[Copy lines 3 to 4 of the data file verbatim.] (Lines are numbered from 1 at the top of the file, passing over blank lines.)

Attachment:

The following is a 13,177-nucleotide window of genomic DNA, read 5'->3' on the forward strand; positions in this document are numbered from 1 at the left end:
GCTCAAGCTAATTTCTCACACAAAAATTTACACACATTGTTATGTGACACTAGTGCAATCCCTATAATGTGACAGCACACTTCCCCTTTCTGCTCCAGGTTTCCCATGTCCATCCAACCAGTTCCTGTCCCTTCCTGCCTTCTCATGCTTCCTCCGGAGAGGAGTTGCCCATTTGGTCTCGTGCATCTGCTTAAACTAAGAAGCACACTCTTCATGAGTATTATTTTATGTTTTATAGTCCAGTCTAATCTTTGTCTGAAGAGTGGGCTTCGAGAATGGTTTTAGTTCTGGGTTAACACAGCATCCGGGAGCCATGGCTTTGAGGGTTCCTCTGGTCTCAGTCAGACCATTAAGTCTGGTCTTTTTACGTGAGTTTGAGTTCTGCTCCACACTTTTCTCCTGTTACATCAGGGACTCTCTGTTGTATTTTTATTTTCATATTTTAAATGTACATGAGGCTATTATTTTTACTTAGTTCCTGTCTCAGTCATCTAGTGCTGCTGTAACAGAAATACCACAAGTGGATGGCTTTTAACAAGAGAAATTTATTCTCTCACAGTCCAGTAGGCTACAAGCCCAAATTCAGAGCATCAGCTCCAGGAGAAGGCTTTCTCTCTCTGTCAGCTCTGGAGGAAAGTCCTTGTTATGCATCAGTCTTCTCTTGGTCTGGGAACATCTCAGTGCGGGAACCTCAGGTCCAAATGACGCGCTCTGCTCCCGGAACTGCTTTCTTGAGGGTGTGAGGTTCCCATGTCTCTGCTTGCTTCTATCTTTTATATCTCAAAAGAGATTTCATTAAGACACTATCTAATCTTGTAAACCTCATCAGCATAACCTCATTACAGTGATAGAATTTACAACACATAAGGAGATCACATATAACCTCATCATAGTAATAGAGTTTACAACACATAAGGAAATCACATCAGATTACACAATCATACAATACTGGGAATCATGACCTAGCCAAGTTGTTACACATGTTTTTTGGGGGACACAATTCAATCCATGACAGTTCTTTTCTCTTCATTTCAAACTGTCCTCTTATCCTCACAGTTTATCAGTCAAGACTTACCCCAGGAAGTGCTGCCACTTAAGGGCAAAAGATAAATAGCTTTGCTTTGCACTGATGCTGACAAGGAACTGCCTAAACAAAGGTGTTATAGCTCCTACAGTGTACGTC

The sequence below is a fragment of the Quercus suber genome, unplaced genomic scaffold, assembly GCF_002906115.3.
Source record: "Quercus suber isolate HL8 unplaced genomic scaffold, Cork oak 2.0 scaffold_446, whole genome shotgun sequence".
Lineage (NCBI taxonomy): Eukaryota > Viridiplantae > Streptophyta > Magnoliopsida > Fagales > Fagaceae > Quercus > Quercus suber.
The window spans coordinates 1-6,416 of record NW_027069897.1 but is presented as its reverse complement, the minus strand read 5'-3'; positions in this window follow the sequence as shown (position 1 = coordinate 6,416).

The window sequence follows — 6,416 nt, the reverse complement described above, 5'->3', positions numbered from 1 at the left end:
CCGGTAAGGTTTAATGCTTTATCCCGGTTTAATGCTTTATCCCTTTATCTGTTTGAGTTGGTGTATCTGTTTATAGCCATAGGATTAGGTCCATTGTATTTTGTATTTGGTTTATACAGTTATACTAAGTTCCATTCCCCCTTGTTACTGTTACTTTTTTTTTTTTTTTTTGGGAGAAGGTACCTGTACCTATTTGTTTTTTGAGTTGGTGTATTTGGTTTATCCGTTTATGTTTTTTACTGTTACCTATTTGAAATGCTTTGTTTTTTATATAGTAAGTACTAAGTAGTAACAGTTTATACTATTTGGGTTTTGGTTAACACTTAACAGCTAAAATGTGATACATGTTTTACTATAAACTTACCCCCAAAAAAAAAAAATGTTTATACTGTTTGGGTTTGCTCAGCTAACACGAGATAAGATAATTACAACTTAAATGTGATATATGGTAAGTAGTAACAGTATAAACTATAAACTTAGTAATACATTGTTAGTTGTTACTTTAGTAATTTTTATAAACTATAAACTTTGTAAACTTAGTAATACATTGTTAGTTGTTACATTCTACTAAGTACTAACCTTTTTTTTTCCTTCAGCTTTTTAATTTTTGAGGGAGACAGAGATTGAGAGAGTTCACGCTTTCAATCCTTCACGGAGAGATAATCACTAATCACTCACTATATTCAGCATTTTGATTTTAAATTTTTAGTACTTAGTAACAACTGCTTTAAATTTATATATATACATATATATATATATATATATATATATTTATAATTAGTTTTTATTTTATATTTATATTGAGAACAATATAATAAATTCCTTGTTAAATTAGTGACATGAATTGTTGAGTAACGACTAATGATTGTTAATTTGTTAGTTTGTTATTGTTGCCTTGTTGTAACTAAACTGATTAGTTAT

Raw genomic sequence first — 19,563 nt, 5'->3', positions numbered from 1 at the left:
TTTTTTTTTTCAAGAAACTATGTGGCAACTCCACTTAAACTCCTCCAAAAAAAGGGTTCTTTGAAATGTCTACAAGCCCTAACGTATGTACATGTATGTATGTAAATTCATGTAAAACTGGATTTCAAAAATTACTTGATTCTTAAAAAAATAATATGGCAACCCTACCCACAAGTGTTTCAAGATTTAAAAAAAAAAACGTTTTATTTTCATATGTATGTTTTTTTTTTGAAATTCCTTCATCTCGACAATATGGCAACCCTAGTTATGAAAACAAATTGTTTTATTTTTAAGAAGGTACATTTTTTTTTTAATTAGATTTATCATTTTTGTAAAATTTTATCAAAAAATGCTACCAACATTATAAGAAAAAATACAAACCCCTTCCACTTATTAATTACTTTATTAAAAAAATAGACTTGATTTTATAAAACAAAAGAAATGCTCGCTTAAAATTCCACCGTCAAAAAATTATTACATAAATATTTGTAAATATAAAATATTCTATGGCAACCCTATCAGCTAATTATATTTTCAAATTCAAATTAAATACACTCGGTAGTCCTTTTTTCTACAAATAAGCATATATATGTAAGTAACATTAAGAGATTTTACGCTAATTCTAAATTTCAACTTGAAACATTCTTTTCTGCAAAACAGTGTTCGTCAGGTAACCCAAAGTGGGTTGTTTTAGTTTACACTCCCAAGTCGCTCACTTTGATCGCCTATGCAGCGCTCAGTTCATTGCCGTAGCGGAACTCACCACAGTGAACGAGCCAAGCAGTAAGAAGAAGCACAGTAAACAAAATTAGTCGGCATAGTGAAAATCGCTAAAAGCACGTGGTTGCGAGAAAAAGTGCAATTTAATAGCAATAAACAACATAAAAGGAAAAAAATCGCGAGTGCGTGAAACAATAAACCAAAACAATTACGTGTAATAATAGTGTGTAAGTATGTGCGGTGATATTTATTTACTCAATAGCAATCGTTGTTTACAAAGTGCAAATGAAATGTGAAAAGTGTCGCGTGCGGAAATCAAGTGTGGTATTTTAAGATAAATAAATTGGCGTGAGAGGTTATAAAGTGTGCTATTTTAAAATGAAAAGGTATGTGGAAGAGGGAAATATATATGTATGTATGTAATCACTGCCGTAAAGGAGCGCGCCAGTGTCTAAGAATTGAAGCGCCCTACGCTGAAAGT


The sequence below is a fragment of the Quercus suber genome, unplaced genomic scaffold, assembly GCF_002906115.3.
Source record: "Quercus suber isolate HL8 unplaced genomic scaffold, Cork oak 2.0 scaffold_446, whole genome shotgun sequence".